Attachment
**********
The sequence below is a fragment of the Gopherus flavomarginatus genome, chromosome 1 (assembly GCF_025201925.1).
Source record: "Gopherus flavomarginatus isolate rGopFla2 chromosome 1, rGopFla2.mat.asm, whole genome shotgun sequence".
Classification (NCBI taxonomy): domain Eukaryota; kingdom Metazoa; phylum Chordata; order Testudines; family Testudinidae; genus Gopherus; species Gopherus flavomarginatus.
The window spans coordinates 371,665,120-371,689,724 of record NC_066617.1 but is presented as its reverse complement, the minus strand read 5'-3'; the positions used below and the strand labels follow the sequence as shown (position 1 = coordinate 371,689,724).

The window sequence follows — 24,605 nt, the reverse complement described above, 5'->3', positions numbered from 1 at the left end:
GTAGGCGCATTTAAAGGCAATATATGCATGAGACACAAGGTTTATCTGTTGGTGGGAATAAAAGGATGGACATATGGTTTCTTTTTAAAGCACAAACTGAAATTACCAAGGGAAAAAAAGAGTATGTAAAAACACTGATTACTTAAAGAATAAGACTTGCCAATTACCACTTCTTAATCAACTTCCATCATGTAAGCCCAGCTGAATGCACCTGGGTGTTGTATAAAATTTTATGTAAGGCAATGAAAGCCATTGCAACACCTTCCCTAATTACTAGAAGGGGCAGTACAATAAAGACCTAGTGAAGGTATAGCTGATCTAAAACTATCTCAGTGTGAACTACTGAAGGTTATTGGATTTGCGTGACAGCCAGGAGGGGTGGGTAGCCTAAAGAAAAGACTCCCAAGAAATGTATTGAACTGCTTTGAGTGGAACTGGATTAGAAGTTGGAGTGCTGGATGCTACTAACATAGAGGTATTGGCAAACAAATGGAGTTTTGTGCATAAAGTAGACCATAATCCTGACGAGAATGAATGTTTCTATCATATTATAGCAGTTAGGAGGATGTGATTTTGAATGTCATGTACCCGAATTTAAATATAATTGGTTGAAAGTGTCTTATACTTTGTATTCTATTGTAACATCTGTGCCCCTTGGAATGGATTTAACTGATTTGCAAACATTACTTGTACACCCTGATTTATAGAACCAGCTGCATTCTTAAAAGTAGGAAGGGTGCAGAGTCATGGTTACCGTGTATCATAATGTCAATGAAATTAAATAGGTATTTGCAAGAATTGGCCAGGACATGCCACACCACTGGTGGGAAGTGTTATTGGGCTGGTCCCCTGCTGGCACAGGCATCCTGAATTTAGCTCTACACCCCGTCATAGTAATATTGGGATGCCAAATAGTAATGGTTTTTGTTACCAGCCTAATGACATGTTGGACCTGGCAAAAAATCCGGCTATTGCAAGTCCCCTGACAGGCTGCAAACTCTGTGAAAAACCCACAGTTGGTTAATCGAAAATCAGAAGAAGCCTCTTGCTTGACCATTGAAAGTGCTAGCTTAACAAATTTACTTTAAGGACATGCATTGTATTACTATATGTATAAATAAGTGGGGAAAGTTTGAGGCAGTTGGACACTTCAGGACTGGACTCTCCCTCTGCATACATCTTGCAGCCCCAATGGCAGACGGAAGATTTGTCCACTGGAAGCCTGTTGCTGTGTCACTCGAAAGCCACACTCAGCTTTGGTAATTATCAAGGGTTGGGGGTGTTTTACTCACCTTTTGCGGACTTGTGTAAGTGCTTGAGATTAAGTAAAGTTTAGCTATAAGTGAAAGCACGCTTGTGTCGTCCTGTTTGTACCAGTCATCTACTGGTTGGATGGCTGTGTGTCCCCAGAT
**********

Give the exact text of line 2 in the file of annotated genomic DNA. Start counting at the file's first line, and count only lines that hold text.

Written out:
Source record: "Gopherus flavomarginatus isolate rGopFla2 chromosome 1, rGopFla2.mat.asm, whole genome shotgun sequence".